“I want experts who are very proficient in e-technology,” added Stephen Kolodny (Kolodny & Anteau, Beverly Hills). “A picture is worth a thousand words,” so an expert’s use of graphics and exhibits is critical to “telling the story” of the valuation at trial.
Do lawyers always use the same experts? “I tend to stick to the same experts because they have a lot of credibility—great traction with the judges,” Kolodny said. Likewise, Mayefsky draws from the same list of experts, “because bottom line, they are good.” Most of these experts have testified on both sides—for the plaintiffs and the defendants—and their integrity is sound. “If I can get you to shave your report you won’t work for me,” Kolodny said, “because that means you’ll shave it for someone else.”
Schiller keeps two different lists, one to handle standard matters and another for clients[AN1] <#_msocom_1> in the “upper-bracket” (above $20 million in assets). In the upper-bracket, he prefers to use experts who are “tops[AN2] <#_msocom_2> in their field.” The litigators agreed that special issues or industries in the case (e.g., hedge fund values, IP or IT) necessitate an analyst with the “embedded” expertise. Schiller will often enlist his consulting expert to find the top industry specialist and educate both the lawyer and appraiser on the unique issues of the industry. “[Such education] is invaluable,” he said. Mayefsky agreed: “When you have an unfamiliar or complicated industry, getting together a team approach is critical.”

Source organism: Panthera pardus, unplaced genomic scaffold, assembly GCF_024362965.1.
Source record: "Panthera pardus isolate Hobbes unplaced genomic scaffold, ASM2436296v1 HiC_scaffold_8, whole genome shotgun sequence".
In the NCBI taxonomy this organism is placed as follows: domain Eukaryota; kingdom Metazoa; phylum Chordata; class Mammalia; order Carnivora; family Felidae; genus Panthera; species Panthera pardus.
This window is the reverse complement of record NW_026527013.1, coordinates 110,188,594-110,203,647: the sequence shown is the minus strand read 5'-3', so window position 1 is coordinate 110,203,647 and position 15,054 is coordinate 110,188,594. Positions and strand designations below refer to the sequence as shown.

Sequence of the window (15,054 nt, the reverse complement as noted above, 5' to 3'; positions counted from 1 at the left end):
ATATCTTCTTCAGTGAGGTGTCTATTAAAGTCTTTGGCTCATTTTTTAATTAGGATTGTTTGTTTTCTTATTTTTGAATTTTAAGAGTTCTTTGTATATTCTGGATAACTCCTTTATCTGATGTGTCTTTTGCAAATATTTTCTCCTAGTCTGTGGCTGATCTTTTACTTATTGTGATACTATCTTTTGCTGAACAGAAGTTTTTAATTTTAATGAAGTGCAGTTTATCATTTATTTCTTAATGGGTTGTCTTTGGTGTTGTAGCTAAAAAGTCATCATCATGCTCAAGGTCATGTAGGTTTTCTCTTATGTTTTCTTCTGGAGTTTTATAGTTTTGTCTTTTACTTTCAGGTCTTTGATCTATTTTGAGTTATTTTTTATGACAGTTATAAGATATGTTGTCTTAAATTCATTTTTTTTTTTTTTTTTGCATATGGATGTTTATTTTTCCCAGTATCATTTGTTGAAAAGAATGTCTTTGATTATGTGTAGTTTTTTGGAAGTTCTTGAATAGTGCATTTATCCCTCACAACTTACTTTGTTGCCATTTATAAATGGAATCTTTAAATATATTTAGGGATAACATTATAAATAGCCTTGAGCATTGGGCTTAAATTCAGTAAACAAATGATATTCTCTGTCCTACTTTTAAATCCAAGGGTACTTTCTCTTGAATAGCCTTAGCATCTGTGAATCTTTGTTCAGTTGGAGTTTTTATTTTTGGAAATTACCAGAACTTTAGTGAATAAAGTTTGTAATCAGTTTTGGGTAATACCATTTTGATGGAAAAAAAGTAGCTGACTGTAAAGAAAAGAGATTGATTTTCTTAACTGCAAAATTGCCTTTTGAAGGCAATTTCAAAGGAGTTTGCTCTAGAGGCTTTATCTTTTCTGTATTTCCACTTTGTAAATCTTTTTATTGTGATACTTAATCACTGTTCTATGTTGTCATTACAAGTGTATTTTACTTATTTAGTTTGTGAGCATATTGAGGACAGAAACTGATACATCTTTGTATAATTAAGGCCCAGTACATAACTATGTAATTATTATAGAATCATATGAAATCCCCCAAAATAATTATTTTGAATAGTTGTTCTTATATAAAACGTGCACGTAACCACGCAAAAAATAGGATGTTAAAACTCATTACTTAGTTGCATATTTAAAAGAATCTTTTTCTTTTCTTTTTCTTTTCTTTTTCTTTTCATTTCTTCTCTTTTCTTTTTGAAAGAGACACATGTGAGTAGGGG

“All this is great, but we live in the real world with clients paying real bills,” Sobel pointed out. Practicalities may prohibit or limit the availability of multiple experts on a given case. It may be terrific to have an expert who knows the particular industry, “but you’ve also got to have the expert who knows business valuation.” All else being equal, the expert who knows both the business and the industry will be the most persuasive, Schiller added. If you don’t know the industry, spend some time learning it—seek out trade associations, industry reports, and similar sources. At the same time, identify and prepare for questions regarding the “soft” or more vulnerable points of your BV analysis: revenues, expenses, earnings, and discount (or capitalization) rates; comparable or guideline companies; marketability and liquidity discounts; and minority discounts.